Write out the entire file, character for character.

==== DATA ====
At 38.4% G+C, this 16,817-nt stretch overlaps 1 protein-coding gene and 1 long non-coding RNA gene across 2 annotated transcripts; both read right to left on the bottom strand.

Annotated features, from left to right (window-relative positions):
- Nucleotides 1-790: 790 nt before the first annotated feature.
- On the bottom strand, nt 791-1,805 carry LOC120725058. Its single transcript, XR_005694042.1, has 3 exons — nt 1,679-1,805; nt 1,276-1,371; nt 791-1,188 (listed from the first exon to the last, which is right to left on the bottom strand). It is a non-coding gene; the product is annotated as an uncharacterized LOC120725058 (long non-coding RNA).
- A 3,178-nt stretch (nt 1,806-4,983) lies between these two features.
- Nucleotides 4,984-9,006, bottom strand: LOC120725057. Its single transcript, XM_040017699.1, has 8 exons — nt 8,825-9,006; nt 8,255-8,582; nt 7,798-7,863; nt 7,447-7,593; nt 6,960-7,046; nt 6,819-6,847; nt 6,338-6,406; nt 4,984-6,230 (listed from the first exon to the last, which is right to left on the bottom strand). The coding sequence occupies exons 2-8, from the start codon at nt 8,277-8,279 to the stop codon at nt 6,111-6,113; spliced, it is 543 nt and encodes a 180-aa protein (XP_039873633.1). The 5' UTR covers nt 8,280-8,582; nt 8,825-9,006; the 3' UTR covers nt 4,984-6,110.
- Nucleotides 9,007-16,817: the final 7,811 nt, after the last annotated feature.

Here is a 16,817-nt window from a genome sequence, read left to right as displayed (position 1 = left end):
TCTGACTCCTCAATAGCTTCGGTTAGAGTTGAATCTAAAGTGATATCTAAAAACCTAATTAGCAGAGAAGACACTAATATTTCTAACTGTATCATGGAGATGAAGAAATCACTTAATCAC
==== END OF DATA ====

At 38.4% G+C, this 16,817-nt stretch overlaps 1 protein-coding gene and 1 long non-coding RNA gene across 2 annotated transcripts; both read right to left on the bottom strand.

Annotated features, from left to right (window-relative positions):
- Nucleotides 1-790: 790 nt before the first annotated feature.
- On the bottom strand, nt 791-1,805 carry LOC120725058. Its single transcript, XR_005694042.1, has 3 exons — nt 1,679-1,805; nt 1,276-1,371; nt 791-1,188 (listed from the first exon to the last, which is right to left on the bottom strand). It is a non-coding gene; the product is annotated as an uncharacterized LOC120725058 (long non-coding RNA).
- A 3,178-nt stretch (nt 1,806-4,983) lies between these two features.
- Nucleotides 4,984-9,006, bottom strand: LOC120725057. Its single transcript, XM_040017699.1, has 8 exons — nt 8,825-9,006; nt 8,255-8,582; nt 7,798-7,863; nt 7,447-7,593; nt 6,960-7,046; nt 6,819-6,847; nt 6,338-6,406; nt 4,984-6,230 (listed from the first exon to the last, which is right to left on the bottom strand). The coding sequence occupies exons 2-8, from the start codon at nt 8,277-8,279 to the stop codon at nt 6,111-6,113; spliced, it is 543 nt and encodes a 180-aa protein (XP_039873633.1). The 5' UTR covers nt 8,280-8,582; nt 8,825-9,006; the 3' UTR covers nt 4,984-6,110.
- Nucleotides 9,007-16,817: the final 7,811 nt, after the last annotated feature.

Here is a 16,817-nt window from a genome sequence, read left to right as displayed (position 1 = left end):
TCTGACTCCTCAATAGCTTCGGTTAGAGTTGAATCTAAAGTGATATCTAAAAACCTAATTAGCAGAGAAGACACTAATATTTCTAACTGTATCATGGAGATGAAGAAATCACTTAATCAC